Refrain from adding shower gel, bubble bath or soap products to the water, as it can cause irritation.27 However, epsom salts in a sitz bath is soothing to the skin and helps reduce irritation and symptoms.
Don’t Use These for Hemorrhoid Pain
In addition to the methods of reducing pain listed above, there are a few things you should avoid doing as they increase your symptoms and discomfort. As mentioned above, steer clear of using any soap products on the area as it dries the skin and increases the risk of bleeding.
Additionally, commercial baby wipes and perfumed toilet paper are irritating and may increase itching and pain. While some have considered using apple cider vinegar, the Cleveland Clinic28 recommends avoiding this as it may burn irritated skin and exacerbate problems over time.
Since there are several other natural strategies to reduce symptoms, it’s wise to steer clear of apple cider vinegar. Tea tree oil is another antiseptic and anti-inflammatory essential oil some recommend to decrease symptoms. However, as this strategy hasn’t been well studied, experts recommend avoiding it.29
Do not wait to have a bowel movement.30 When you prolong the urge to defecate there’s a tendency the stool will become harder and more difficult to pass. This increases pressure, straining and the symptoms of hemorrhoids.
Instead, consider setting up a schedule to help establish regular bowel habits. When your hemorrhoids are inflamed and irritated, it’s best to avoid blood thinning medications, such as aspirin, if it all possible, as they increase the risk of bleeding.31
Nonsurgical Hemorrhoid Relief
There are several types of nonsurgical treatments your physician may use to get rid of hemorrhoids. Before undergoing any of them, discuss the pros and cons of each with your physician and be sure you are comfortable with your decision.
• Rubber band ligation — This procedure is used in the doctor’s office to treat prolapsing or bleeding internal hemorrhoids.32 During the procedure, a specialized rubber band is placed at the base of the hemorrhoid, which cuts off the blood supply. Within a week, the banded area shrivels and falls off, leaving scar tissue.
While this procedure has the lowest risk of recurrence, it is not suitable for those using anticoagulant medications or who have a bleeding disorder.33 It may also lead to increased bleeding, pain and blood clots or infections. If you have several hemorrhoids, the procedure will need to be repeated. Specialized equipment is used, and the physician will monitor your condition; you should never attempt to do this at home.34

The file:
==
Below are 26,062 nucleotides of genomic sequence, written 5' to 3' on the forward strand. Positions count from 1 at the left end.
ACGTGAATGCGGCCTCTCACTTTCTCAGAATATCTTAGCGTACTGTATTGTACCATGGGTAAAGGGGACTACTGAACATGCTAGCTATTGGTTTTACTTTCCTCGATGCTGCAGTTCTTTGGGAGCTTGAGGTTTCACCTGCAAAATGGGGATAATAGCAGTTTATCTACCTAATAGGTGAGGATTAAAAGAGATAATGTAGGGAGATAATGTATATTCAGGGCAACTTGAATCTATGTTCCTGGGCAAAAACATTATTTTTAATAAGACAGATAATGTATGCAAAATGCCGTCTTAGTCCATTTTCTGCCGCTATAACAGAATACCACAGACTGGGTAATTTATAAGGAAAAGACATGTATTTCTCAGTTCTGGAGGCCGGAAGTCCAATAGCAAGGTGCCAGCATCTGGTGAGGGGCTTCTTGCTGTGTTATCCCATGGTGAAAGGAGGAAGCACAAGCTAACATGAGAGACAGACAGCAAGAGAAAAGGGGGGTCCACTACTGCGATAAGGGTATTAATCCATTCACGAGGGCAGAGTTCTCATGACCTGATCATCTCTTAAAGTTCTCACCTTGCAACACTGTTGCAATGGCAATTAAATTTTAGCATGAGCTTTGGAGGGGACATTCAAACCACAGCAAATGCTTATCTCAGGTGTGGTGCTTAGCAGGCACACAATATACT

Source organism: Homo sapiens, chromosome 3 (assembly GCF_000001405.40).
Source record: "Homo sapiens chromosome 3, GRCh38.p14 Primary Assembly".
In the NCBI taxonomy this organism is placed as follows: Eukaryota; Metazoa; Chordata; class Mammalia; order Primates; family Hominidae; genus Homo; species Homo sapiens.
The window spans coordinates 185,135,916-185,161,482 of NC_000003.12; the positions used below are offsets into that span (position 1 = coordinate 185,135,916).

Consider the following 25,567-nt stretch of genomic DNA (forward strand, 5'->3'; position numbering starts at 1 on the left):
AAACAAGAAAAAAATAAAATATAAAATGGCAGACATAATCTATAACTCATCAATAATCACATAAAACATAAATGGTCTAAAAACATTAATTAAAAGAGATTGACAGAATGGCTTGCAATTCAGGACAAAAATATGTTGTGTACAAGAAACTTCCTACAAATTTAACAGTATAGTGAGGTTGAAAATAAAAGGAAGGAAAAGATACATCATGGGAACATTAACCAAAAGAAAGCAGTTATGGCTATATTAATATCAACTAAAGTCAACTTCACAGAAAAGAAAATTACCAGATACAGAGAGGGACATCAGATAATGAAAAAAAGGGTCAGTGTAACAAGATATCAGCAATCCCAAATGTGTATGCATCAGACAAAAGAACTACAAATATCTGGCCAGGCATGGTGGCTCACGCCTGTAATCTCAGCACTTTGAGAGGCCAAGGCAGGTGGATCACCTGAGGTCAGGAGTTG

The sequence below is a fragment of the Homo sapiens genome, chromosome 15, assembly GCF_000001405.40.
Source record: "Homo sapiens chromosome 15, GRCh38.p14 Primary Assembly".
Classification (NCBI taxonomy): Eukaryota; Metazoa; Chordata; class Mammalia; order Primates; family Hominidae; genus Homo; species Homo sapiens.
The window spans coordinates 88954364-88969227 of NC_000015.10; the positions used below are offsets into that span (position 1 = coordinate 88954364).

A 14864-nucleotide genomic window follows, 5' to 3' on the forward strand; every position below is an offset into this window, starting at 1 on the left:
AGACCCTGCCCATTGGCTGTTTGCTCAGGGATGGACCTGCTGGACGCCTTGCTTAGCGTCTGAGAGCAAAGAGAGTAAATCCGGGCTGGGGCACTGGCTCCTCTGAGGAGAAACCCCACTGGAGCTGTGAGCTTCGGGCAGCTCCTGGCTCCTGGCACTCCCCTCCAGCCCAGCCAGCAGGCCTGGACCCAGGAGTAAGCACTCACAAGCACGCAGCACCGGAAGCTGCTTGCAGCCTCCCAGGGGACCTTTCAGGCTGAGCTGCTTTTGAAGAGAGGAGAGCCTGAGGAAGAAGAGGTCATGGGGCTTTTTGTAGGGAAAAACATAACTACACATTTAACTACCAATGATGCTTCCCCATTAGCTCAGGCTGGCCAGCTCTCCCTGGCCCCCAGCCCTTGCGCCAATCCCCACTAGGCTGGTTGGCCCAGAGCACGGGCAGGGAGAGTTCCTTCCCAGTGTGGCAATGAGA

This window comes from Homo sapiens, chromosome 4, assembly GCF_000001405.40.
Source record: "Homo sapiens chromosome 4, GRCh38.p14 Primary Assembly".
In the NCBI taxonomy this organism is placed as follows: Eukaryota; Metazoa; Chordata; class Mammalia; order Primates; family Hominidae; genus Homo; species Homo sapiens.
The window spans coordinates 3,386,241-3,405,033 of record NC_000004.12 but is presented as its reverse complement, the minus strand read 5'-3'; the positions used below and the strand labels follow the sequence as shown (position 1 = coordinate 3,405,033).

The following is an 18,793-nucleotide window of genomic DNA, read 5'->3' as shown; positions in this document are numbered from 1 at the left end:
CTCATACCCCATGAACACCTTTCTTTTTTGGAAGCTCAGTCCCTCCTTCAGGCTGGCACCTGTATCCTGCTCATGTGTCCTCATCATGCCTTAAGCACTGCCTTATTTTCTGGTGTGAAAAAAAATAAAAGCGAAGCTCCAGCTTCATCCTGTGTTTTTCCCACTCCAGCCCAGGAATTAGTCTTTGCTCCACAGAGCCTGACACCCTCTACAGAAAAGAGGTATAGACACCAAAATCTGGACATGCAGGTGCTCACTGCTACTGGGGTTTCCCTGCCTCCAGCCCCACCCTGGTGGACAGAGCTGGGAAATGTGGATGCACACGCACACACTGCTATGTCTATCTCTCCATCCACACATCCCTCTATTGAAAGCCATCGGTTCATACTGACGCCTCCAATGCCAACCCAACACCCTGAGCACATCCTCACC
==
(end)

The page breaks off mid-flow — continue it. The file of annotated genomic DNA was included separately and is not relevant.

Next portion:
• Infrared coagulation — This procedure may be used to address small hemorrhoids. The physician will use a tool that directs infrared light.35 The heat causes scar tissue to form, which eliminates the blood supply and usually shrinks the hemorrhoid.
A local anesthetic will be used to reduce your discomfort. With multiple hemorrhoids, you may require multiple treatments. The recovery period takes several days and care must be taken to reduce constipation and straining to prevent reopening the scar.
• Sclerotherapy — During this procedure the physician injects a solution directly into the hemorrhoid, triggering a local reaction and ultimately shrinking the hemorrhoid. The procedure is effective and safe for those with cirrhosis who have bleeding hemorrhoids, and is preferred over banding in this case.36
Despite treatment, there’s a risk the hemorrhoids will return after a few years and some experts believe this procedure to be less effective than a rubber band ligation.37
When to See Your Doctor
In most cases, you’ll be able to treat the symptoms of hemorrhoids at home using home remedies. However, you should seek medical care immediately if you experience severe anal pain and bleeding that may or may not be associated with abdominal pain, diarrhea or fever.38
Hemorrhoids may also progress to the point where they become thrombosed. In this situation the hemorrhoid is pushed outside of the anus and is filled with blood clots. This makes everyday activities exceedingly uncomfortable.
The symptoms are similar to hemorrhoids, but the pain and itching will increase, as will the swelling around the anus. Thrombosed hemorrhoids may also become infected and can lead to an abscess, which causes additional symptoms such as fever.39
Acutely thrombosed external hemorrhoids may require additional treatment from your physician. In some cases, they will resolve on their own, but in others it may require surgical intervention, especially if they become strangulated and the tissue begins to die (necrosis).40
The severity of the pain is most intense within the first 48 hours and will usually gradually resolve. As a result, surgical removal is usually offered with severe pain within the first 48 hours, and then only if the hemorrhoid progresses to strangulation and necrosis.41
Source : mercola